## Surface = constant

Hello,

I wanted to ask what it meant if a surface's equation is equal to a constant. and what does that say about the gradient(surface).

Thanks.
 A surface's equation can't be a constant. A constant is an expression, not an equation.
 So you mean like f(x,y,z)=constant f(x,y,z) = x + y + z = 35 describes a plane in 3 space vs g(x,y,z) = x^2 + y^2 + z^2 = constant describes a sphere in 3 space what can you say about the gradients of these two examples?

## Surface = constant

yes what i mean is f(x, y, z) = constant,

well for f(x,y,z) the gradient is 1xˆ+1yˆ+zˆ (right?), however for g(x, y, z) it is still a function 2xxˆ+2yyˆ+2zzˆ (right?), does that mean it does not matter, that f(x,y,z) = constant has no effect on the gradient but only the function itself.

if that is the case, then why does it say sometimes that when if f(x,y,z) = constant, then the gradient defines the normal to the surface and that it is perpendicular to dr.

thanks.
 If we can describe any surface as f(x,y,z)=g(x,y,z) (which we can for most surfaces, regardless of if they can be represented in terms of elementary functions.) This is equivalent to (f-g)(x,y,z)=0, so we can't really say anything about the surface. I wanted to take the gradient of both sides, but that appears to be invalid.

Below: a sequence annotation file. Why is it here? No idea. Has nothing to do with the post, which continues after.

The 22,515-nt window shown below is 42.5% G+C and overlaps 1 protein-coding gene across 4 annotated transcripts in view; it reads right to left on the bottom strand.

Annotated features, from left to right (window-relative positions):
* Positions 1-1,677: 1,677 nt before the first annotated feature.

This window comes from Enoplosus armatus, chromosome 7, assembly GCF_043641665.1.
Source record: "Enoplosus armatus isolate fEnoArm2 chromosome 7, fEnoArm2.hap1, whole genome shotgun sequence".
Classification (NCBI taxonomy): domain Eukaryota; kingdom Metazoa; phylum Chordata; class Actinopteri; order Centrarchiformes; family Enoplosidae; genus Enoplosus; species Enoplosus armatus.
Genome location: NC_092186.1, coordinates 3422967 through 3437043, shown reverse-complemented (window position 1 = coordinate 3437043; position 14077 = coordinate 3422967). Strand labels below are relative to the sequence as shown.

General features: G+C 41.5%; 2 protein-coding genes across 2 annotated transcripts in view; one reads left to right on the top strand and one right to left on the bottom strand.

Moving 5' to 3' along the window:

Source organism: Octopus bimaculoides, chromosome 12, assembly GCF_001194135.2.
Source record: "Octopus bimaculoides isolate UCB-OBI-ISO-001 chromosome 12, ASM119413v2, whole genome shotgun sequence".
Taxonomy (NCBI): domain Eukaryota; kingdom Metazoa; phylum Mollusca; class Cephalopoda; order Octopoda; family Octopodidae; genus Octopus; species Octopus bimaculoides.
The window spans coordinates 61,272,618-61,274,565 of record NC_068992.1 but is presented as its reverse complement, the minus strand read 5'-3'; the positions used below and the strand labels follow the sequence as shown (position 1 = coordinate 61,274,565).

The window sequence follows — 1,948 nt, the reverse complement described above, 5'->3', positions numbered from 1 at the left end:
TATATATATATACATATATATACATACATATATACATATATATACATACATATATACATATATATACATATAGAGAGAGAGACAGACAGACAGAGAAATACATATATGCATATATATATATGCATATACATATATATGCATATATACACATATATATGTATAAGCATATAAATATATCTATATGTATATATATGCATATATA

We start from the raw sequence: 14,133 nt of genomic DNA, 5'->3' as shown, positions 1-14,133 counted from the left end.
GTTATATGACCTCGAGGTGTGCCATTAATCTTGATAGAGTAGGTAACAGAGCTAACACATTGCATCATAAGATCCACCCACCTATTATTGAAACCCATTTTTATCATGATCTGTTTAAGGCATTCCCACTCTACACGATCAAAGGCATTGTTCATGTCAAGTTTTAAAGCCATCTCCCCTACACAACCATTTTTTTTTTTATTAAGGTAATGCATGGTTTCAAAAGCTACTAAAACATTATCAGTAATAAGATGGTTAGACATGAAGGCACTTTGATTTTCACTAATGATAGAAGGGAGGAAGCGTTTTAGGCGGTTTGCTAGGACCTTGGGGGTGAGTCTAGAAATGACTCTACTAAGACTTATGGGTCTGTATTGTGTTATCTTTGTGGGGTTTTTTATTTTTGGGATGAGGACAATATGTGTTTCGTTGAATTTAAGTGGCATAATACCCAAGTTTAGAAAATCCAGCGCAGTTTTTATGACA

let me be more specific :) i hope you can see my attachment, i do not understand the relation between a function f(x, y, z) being equal to a constant, and the gradient of that function being perpendicular to a single increment dr? is there are relation, does f(x, y, z) = constant imply anything. thanks. Attached Thumbnails

Recognitions:
Gold Member
 A general surface is curved and at any point on the surface, X(x1,,y1,z1), there is not a single tangent line, but an infinity of lines forming a tangent plane. The gradient of a function f(x,y,z) = ${\nabla _{{X_1}}}f$ is perpendicular to this plane. Do you need a diagram or can you visualise this?
 Recognitions: Gold Member Science Advisor Hi Summer2442! Consider the family of surfaces $(S_{t})$ which are levels sets of the smooth map $F:\mathbb{R}^{3} \rightarrow \mathbb{R}$. So take an element of the family $S_{t_{0}}$ and any $p\in S_{t_{0}}$ and any $v$ tangent to the surface at that point. Consider a regular curve $c:(-\varepsilon ,\varepsilon )\rightarrow S_{t_{0}}$ such that $c(0) = p, \dot{c}(0) = v$. We have that $F(c(t)) = const, \forall t\in (-\varepsilon ,\varepsilon )$ so $\frac{\mathrm{d} }{\mathrm{d} t}|_{t = 0}F(c(t)) = \triangledown F|_{p}\cdot v = 0$. Since this was for an arbitrary point and tangent vector, we can say the gradient of this smooth map is a normal field to the aforementioned family of surfaces.